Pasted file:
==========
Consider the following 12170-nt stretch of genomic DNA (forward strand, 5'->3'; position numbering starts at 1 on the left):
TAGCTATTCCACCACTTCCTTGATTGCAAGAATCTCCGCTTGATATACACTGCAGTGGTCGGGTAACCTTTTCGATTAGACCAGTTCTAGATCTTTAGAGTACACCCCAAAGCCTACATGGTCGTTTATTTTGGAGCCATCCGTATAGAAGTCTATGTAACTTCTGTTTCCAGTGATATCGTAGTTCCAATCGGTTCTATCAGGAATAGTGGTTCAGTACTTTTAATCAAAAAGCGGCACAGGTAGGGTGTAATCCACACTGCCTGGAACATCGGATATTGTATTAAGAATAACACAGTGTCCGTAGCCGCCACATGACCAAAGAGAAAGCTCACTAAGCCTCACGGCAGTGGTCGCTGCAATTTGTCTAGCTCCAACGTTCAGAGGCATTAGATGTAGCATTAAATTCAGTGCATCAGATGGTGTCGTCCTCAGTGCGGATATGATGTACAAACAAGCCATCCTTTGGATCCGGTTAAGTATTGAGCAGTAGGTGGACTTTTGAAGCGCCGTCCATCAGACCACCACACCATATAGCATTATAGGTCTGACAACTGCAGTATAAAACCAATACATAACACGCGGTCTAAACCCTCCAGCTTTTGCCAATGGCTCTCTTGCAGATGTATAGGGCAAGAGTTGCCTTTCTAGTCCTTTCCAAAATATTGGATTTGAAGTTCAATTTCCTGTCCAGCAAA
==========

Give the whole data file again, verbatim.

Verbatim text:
Consider the following 12170-nt stretch of genomic DNA (forward strand, 5'->3'; position numbering starts at 1 on the left):
TAGCTATTCCACCACTTCCTTGATTGCAAGAATCTCCGCTTGATATACACTGCAGTGGTCGGGTAACCTTTTCGATTAGACCAGTTCTAGATCTTTAGAGTACACCCCAAAGCCTACATGGTCGTTTATTTTGGAGCCATCCGTATAGAAGTCTATGTAACTTCTGTTTCCAGTGATATCGTAGTTCCAATCGGTTCTATCAGGAATAGTGGTTCAGTACTTTTAATCAAAAAGCGGCACAGGTAGGGTGTAATCCACACTGCCTGGAACATCGGATATTGTATTAAGAATAACACAGTGTCCGTAGCCGCCACATGACCAAAGAGAAAGCTCACTAAGCCTCACGGCAGTGGTCGCTGCAATTTGTCTAGCTCCAACGTTCAGAGGCATTAGATGTAGCATTAAATTCAGTGCATCAGATGGTGTCGTCCTCAGTGCGGATATGATGTACAAACAAGCCATCCTTTGGATCCGGTTAAGTATTGAGCAGTAGGTGGACTTTTGAAGCGCCGTCCATCAGACCACCACACCATATAGCATTATAGGTCTGACAACTGCAGTATAAAACCAATACATAACACGCGGTCTAAACCCTCCAGCTTTTGCCAATGGCTCTCTTGCAGATGTATAGGGCAAGAGTTGCCTTTCTAGTCCTTTCCAAAATATTGGATTTGAAGTTCAATTTCCTGTCCAGCAAA